As part of a sting operation, a police officer with the Tallahassee Police Department posed as a minor and posted an ad in the “casual encounters” section of Craigslist in October 2011. The title read: “Hot Fresh Latina Lookn 4 1 Nighter—w4m [woman looking for man] (NE Tally).” The body of the ad read: “Want exactly what it says … thats all NSA [no strings attached] & after we forget we met. ONLY serious responses!” Cantrell replied that he was interested, and this exchange followed between 10:03 and 10:25 p.m.:
OFFICER: u down wit a yunger Latina, hit me bk bb, lets tlk.
CANTRELL: for sure … pics?
OFFICER: u ain’t gettin a pic unless we decide we wanna meet up, I’m almost 15 and if u cool with that hit me bk and we can move to text.
Cantrell went out with some friends and when he returned, he responded at 2:41 a.m., “its cool bb,” and they began an exchange of text messages. Between 3:01 and 3:30 a.m., Cantrell told the person whom he believed was a minor what sexual activity he wanted to engage in with her, and she told him her parents were out of town and she had the house to herself, etc. They switched to telephones and Cantrell discovered that the minor was in the ninth grade in high school, that she had never engaged in sex before, and he agreed to bring condoms. He was arrested when he arrived at the house where he was to meet her at around 4:06 a.m.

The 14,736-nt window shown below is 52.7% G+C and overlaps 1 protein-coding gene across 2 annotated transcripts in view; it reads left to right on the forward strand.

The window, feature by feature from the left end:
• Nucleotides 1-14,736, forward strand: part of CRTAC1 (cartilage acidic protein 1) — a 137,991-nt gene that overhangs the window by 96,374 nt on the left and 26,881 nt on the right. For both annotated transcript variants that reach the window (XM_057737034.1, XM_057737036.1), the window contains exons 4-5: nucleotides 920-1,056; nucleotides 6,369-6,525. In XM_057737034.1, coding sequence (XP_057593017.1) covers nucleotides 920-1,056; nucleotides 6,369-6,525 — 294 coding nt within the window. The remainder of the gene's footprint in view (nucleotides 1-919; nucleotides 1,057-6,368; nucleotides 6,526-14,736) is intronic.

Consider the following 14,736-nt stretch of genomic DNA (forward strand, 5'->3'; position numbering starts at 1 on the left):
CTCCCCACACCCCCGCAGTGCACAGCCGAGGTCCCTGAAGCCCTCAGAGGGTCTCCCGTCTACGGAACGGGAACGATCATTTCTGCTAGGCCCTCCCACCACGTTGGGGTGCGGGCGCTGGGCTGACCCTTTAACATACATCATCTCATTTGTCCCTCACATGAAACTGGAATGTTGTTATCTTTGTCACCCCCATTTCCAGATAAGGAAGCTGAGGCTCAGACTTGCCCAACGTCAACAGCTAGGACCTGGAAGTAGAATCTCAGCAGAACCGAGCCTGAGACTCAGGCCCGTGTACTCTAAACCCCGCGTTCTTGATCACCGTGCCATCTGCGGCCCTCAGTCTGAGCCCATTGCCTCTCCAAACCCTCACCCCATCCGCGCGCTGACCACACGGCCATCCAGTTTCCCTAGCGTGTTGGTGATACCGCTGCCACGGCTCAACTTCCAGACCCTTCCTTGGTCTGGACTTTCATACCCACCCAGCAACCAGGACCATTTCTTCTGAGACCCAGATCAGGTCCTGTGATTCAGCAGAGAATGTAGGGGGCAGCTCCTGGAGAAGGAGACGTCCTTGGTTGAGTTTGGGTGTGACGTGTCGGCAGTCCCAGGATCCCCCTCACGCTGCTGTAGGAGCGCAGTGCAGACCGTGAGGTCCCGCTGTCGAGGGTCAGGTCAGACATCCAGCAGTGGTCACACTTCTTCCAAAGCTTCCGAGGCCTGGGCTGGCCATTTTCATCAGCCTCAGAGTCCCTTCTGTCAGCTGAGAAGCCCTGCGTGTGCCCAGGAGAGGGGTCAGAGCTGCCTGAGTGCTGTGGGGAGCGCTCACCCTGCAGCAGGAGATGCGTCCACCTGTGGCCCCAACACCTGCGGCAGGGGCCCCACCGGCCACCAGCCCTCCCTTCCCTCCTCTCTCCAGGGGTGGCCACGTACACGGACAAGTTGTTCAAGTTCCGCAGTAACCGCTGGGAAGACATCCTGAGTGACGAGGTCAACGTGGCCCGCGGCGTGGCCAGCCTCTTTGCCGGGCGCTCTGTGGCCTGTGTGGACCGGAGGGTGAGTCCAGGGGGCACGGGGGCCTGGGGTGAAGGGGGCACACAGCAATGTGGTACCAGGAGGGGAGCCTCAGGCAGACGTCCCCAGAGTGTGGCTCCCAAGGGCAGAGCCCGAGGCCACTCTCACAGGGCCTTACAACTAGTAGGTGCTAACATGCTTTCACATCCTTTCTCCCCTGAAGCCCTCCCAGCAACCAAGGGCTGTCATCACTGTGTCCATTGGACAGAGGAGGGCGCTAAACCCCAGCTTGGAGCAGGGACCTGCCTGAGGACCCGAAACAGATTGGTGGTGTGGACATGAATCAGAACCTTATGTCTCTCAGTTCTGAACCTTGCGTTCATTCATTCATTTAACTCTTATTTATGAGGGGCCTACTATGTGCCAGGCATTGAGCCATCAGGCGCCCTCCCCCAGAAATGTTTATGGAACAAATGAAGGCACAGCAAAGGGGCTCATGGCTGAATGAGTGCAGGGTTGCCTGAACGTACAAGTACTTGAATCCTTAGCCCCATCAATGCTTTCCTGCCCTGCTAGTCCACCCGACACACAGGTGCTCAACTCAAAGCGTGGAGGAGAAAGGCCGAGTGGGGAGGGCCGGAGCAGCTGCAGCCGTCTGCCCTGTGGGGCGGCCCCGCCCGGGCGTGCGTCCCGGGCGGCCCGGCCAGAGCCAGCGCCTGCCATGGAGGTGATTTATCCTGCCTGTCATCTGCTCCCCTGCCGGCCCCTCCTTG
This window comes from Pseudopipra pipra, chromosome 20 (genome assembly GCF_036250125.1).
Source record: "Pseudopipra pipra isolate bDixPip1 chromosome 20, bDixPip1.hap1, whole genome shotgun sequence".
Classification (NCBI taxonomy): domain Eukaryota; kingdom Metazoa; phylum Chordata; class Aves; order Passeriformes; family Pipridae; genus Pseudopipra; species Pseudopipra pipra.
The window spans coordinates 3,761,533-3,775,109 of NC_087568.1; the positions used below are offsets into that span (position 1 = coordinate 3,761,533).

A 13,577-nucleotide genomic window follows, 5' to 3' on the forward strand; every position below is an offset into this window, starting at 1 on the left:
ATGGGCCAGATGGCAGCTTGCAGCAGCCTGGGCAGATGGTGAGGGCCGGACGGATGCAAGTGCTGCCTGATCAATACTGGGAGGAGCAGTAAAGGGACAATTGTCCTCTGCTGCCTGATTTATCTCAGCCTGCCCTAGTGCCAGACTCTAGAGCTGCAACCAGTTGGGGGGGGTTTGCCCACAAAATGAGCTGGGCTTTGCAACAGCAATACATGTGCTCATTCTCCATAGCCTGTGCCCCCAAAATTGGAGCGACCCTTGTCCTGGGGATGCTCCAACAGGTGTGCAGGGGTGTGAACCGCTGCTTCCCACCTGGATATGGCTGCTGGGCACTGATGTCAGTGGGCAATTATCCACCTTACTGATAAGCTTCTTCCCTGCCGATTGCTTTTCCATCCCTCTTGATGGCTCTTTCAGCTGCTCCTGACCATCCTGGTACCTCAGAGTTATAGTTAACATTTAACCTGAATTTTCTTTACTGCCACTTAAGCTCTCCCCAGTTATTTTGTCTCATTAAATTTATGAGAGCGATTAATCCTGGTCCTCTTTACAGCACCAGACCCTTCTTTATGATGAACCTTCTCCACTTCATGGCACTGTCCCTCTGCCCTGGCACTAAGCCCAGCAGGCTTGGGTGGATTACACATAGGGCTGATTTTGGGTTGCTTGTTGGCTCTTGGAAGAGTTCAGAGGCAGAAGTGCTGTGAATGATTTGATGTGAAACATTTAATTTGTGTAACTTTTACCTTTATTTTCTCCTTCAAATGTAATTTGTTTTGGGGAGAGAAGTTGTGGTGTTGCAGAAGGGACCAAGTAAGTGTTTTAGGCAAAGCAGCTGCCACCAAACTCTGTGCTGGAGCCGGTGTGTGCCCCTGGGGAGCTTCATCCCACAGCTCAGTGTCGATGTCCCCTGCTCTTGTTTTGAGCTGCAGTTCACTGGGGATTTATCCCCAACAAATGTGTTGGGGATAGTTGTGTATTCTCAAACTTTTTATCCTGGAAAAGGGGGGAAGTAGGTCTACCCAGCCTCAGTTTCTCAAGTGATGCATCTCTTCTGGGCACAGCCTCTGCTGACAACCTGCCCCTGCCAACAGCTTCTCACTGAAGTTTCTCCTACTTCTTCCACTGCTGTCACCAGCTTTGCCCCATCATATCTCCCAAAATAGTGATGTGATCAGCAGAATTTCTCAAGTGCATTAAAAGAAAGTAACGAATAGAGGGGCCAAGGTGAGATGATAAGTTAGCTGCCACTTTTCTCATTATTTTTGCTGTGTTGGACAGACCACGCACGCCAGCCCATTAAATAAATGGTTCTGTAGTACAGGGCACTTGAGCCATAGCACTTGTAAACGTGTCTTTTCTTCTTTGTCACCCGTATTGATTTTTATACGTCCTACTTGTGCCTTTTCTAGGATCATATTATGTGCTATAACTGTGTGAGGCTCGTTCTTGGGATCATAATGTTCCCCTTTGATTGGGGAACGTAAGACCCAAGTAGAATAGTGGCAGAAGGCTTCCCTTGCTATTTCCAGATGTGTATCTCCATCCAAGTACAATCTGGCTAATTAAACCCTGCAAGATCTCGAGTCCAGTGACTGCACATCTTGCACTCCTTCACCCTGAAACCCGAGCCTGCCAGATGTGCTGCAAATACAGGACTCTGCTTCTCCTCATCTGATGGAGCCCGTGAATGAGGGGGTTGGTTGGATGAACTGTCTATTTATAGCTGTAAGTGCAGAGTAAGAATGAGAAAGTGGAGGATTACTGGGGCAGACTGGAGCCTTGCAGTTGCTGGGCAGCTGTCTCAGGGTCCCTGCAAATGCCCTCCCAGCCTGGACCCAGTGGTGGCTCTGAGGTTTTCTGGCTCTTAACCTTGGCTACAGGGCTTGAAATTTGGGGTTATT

Cantrell appealed his conviction and argued to the appellate court that the undercover officer’s action of lying about her age was entrapment because participation in the Craigslist site requires that a person acknowledge that he or she is 18 years of age or older by checking a box. Thus, Cantrell’s conversation with the officer was legal when he entered into it, and the officer improperly induced him into interacting with a person whom Cantrell believed was a minor.
The court of appeals said that what the undercover officer did was not entrapment because:
1. The officer’s lies did not create a substantial risk that an otherwise law-abiding citizen would commit a crime.
2. A mere invitation under false pretenses is not entrapment. Something more is needed, such as an undercover officer pleading with a person to commit a crime.